The Meliorist – It takes you…











{June 27, 2007}   “Fired Wal-Mart pharmacist awarded $2M”

Under the investing guidance that you should buy stock for the stores where you shop, I bought Wal-mart stocks a few years back.  I know, I know…it isn’t very local economy responsible of me.  But, I was not making much money and there was one right next to the apartment I was living in.  Sounds like a pretty lame excuse now, but at least I am willing to admit it.  I sold them, soon after, when I heard they were being sued for paying women less than male counterparts serving the same roles.  And if not then, I would definitely have sold them after reading Nickel and Dimed: On (not) getting by in AmericaSo, I have divested so-to-speak.  I only owned a few shares at the time and I was happy to get out.

Well, it seems that Wal-mart is still performing their dirty deeds against female employees.  The following is from Yahoo! News on June 20:

A pharmacist who claimed she was fired by Wal-Mart after asking to be paid the same as her male colleagues has won a nearly $2 million award against the retail giant.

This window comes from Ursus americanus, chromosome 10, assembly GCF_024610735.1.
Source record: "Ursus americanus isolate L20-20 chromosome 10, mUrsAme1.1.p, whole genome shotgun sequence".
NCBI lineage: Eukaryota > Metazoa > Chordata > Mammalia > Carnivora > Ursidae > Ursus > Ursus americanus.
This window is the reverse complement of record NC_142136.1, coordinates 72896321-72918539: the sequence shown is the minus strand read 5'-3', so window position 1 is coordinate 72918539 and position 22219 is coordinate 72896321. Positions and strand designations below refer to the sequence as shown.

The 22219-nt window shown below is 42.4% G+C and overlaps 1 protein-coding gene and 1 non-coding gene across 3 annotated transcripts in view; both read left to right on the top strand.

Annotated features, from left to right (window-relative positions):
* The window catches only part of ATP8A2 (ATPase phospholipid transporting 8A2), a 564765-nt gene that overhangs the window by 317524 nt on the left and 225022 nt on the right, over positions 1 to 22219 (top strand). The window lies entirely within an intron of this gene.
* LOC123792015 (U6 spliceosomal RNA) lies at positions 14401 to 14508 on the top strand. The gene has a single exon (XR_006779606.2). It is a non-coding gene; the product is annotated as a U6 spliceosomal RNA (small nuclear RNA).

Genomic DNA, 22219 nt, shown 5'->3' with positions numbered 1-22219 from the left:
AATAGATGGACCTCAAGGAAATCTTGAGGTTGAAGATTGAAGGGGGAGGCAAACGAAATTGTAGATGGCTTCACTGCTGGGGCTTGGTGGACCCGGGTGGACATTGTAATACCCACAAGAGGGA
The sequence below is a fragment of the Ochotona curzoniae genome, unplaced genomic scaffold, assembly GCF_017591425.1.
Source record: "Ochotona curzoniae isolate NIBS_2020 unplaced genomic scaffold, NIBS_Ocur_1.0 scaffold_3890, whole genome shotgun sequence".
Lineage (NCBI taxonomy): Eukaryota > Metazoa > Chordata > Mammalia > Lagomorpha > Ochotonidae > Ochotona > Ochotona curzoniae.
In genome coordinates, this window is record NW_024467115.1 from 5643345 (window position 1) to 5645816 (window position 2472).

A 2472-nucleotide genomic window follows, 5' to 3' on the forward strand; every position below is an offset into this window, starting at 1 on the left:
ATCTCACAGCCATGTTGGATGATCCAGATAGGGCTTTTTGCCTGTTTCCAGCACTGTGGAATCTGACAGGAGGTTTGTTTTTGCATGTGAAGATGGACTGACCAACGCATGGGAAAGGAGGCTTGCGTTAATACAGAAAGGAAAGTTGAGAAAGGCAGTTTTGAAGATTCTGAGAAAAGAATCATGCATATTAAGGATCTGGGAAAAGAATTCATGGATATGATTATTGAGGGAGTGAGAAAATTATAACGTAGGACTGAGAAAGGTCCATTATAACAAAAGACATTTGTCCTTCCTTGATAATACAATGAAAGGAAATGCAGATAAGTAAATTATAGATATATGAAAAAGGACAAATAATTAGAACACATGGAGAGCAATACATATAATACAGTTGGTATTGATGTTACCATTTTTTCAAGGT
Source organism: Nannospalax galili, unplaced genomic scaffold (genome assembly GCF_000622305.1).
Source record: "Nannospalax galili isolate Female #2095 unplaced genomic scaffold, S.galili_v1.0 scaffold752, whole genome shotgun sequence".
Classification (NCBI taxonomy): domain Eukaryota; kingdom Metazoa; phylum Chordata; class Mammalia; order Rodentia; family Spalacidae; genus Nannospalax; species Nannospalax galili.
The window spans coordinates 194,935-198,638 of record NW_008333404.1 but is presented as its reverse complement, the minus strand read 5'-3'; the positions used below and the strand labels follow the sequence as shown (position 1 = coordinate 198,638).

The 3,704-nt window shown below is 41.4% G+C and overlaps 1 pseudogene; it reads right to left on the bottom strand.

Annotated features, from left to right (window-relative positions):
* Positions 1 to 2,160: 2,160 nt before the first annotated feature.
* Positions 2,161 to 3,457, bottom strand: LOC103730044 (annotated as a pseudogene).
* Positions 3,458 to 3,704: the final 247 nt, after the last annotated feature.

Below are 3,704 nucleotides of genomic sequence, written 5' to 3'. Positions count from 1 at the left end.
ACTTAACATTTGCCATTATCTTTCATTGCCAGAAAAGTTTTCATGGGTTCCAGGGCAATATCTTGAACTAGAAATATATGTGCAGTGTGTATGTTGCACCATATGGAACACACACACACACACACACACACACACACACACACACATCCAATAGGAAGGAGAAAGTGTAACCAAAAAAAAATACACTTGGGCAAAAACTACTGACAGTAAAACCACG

A Berkshire Superior Court jury concluded Wal-Mart discriminated against Cynthia Haddad and awarded her nearly $1 million in compensatory damages and $1 million in punitive damages Tuesday.

“It sends a message that you can’t treat people poorly because of who they are,” said David Belfort, Haddad’s attorney.

Wal-Mart spokesman John Simley said Wednesday that the retailer was studying the verdict and has not ruled out filing an appeal.

“We respect the jury’s decision, but we feel it did not reflect the facts in the case,” Simley said. He said Haddad “was dismissed for numerous violations of company policy.”

Haddad was fired in April 2004 after more than 10 years at a Wal-Mart store in Pittsfield. She claimed in court that she was fired because she asked to be paid the same as her male counterparts, including a bonus given to pharmacy managers. The company paid the bonus, then fired her two weeks later.

Lawyers for the retailer said she was fired because she left the pharmacy unattended and allowed a technician to use her computer security code to issue prescriptions during her absence, including a fraudulent prescription for a painkiller.

Haddad’s lawyers argued that the prescription was filled 18 months before she was dismissed and without her knowledge, and that more severe infractions by male pharmacists went unpunished.

Will they ever learn?

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